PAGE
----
For many people the thought of owning and living in a traditional thatched cottage is incredibly appealing. There are around 35,000 thatched properties in the UK, of which around 24,000 are listed. However there is an increasing trend for thatch to be used in many new build houses. But what are the pros and cons of using thatch rather than other roofing material such as tile or slate?
Aesthetically appealing – Many people simply love the look of thatch and so chose to either buy or build a thatched property because of the emotional response that they get to it. Also due to the nature of thatch itself, it can be formed into many more interesting shapes that other more rigid roofing materials. Soft, undulating waves and curves are a feature of many thatched roofs and so it can make it an appealing choice for properties with less standard designs.
Insulation – Thatch is naturally incredibly insulating, much more so than a standard slate or tile roof, even with additional layers of insulation. A thatched roof will keep your house warm in the winter and cool in the summer and so could help to reduce energy bills.
Eco-friendly – Thatch is probably the most sustainable and eco-friendly roofing material available, especially in areas where local materials are used to create the thatch itself.
Lightweight – Even though it may not look it, thatch is actually much more lightweight that other roofing types, so it does not require the complex and heavy support structures that they do. This can help to reduce costs when either building or maintaining the structure of your property.
Expensive – Installing thatched roofs is a very labour intensive process, often taking around 4 weeks to fully complete, which means that it is one of the more expensive roofing options. Also thatched roofs only have a lifespan of between 15-50 years and so there will be considerable ongoing costs associated with them.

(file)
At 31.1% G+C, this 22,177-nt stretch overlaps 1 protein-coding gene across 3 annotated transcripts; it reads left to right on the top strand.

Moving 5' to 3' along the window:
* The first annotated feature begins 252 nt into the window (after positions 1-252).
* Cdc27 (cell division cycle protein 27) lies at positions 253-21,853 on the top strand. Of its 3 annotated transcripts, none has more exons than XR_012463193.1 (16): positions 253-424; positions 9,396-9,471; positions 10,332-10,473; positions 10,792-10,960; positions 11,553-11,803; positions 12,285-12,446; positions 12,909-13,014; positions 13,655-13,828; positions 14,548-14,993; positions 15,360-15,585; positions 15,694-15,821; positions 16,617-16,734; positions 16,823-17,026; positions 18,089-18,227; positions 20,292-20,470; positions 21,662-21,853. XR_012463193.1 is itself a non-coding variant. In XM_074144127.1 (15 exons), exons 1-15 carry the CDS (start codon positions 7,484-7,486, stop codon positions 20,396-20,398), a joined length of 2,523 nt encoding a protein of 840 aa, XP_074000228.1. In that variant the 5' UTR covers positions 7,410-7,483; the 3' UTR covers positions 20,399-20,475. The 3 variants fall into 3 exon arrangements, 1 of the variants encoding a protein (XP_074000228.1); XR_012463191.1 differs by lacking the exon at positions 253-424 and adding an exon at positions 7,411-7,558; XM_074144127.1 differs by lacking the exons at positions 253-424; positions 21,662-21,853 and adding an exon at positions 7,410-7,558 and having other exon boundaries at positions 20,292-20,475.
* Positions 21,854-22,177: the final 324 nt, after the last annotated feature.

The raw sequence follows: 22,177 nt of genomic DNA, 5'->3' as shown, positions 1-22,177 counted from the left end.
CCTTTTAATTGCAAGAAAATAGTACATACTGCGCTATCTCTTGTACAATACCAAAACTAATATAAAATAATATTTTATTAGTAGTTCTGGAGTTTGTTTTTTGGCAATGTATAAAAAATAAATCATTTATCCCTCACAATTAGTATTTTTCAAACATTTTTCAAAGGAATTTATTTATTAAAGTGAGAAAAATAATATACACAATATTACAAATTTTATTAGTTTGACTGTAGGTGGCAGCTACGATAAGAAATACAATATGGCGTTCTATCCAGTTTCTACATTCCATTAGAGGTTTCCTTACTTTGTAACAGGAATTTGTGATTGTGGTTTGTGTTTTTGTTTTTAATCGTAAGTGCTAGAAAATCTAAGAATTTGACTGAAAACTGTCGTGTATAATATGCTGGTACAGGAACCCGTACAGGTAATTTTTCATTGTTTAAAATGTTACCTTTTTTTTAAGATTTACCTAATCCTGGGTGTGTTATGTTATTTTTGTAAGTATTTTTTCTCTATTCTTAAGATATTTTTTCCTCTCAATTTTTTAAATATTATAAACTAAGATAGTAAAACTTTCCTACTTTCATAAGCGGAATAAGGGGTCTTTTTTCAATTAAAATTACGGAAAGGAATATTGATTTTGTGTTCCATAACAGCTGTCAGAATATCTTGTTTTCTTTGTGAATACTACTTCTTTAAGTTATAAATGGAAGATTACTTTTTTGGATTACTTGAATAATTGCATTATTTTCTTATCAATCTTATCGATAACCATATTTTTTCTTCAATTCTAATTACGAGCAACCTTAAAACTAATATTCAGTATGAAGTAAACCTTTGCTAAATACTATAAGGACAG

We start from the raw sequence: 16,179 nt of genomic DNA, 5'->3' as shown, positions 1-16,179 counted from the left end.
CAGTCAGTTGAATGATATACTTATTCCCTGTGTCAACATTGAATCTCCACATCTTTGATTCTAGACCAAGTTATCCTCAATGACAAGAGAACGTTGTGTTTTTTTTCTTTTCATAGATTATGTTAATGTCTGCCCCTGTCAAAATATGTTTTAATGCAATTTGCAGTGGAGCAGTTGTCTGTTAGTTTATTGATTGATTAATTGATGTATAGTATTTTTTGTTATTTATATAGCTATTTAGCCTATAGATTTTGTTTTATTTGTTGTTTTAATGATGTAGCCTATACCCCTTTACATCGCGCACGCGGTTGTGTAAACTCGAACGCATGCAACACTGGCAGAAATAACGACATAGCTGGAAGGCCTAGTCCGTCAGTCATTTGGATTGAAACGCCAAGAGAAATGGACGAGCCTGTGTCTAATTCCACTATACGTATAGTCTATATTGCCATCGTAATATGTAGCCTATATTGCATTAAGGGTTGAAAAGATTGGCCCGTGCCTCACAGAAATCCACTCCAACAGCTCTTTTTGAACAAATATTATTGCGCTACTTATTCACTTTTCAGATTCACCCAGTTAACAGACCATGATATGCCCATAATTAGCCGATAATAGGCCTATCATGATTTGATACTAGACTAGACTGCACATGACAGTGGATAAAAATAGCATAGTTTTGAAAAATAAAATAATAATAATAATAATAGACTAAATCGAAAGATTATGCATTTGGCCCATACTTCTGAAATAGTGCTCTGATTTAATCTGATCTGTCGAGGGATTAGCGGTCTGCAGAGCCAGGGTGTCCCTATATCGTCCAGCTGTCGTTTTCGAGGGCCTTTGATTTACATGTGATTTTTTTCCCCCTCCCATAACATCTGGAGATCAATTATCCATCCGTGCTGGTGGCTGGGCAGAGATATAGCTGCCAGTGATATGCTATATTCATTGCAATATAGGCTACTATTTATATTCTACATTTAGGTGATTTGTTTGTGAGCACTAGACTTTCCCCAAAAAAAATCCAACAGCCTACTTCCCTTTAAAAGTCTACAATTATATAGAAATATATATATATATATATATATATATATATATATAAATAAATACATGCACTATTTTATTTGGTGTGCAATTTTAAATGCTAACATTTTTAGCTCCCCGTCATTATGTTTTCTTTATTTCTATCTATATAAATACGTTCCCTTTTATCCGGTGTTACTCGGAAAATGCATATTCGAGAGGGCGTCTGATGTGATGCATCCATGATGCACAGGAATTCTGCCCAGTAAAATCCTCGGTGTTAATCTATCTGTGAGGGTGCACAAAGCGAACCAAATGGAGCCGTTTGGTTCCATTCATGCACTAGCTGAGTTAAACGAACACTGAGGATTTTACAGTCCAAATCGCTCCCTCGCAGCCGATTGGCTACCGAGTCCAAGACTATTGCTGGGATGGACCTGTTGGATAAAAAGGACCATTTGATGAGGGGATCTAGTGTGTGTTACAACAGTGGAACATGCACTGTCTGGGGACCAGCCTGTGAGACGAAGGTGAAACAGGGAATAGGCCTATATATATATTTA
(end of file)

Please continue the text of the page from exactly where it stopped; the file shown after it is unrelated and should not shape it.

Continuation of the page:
Maintenance – To keep a thatched roof in good order and hopefully increase its lifespan it must undergo a yearly inspection to assess its state. Keeping up with running repairs, such as patching any holes, is also very important. Also it is recommended that thatched roofs are ‘brushed’ between every 5 and 8 years. This process removes the uppermost layer of thatch which removes any rotten areas and allows air to penetrate into the lower layers to allow them to dry out more effectively.
Safety precautions – Even though the fire risk to thatched properties isn’t necessarily any higher than that to houses with other roof types, you will still need to ensure that all flues are fully lined, chimneys are kept in excellent condition and additional fire proofing methods are employed such as installing fire boards etc. You may also need to undertake pest deterrent activities to ensure that your thatched roof does not become damaged by unwanted visitors.
Undertaking the maintenance and installation of thatched roofs is a job for a specialist Master Thatcher. However for all other aspects of roofing services and property maintenance contact the trusted and friendly experts at Wisecraft Ltd for all of your building needs.